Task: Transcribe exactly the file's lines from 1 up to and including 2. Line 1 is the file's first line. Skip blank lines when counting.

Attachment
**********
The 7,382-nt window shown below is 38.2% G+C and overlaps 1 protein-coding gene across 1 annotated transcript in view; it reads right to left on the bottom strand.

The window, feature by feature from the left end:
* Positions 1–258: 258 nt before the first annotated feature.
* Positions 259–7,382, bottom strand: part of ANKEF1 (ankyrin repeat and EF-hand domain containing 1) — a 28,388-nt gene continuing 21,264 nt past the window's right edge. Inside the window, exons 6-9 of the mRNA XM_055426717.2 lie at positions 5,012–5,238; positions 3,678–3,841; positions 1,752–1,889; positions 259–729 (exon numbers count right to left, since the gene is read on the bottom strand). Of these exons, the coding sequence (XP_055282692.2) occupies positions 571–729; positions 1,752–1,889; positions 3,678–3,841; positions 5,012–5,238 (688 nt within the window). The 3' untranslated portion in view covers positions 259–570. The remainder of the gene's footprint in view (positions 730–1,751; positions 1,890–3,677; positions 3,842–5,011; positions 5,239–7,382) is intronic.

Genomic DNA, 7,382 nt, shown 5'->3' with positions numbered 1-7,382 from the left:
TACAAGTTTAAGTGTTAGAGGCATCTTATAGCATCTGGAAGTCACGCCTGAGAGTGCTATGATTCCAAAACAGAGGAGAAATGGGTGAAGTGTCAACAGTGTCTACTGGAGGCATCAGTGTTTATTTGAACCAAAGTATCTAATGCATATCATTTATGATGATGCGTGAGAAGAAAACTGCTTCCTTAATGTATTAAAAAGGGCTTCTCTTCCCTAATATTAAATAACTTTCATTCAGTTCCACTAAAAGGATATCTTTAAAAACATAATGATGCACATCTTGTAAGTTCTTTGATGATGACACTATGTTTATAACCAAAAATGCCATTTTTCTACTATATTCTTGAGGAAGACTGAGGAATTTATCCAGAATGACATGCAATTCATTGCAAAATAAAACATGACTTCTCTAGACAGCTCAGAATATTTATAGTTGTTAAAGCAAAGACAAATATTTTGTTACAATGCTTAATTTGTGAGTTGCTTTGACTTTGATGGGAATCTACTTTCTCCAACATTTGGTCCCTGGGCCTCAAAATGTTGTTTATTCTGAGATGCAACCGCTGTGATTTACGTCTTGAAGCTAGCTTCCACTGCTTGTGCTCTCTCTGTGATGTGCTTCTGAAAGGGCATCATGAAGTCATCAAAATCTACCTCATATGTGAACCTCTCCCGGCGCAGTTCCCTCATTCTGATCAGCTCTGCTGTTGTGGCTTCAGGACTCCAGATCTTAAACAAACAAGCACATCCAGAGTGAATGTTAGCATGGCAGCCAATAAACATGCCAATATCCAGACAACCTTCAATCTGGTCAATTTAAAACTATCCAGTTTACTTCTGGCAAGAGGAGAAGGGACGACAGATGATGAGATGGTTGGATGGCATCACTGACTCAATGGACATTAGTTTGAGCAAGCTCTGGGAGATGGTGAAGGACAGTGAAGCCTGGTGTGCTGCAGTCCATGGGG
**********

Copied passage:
The 7,382-nt window shown below is 38.2% G+C and overlaps 1 protein-coding gene across 1 annotated transcript in view; it reads right to left on the bottom strand.

The window, feature by feature from the left end: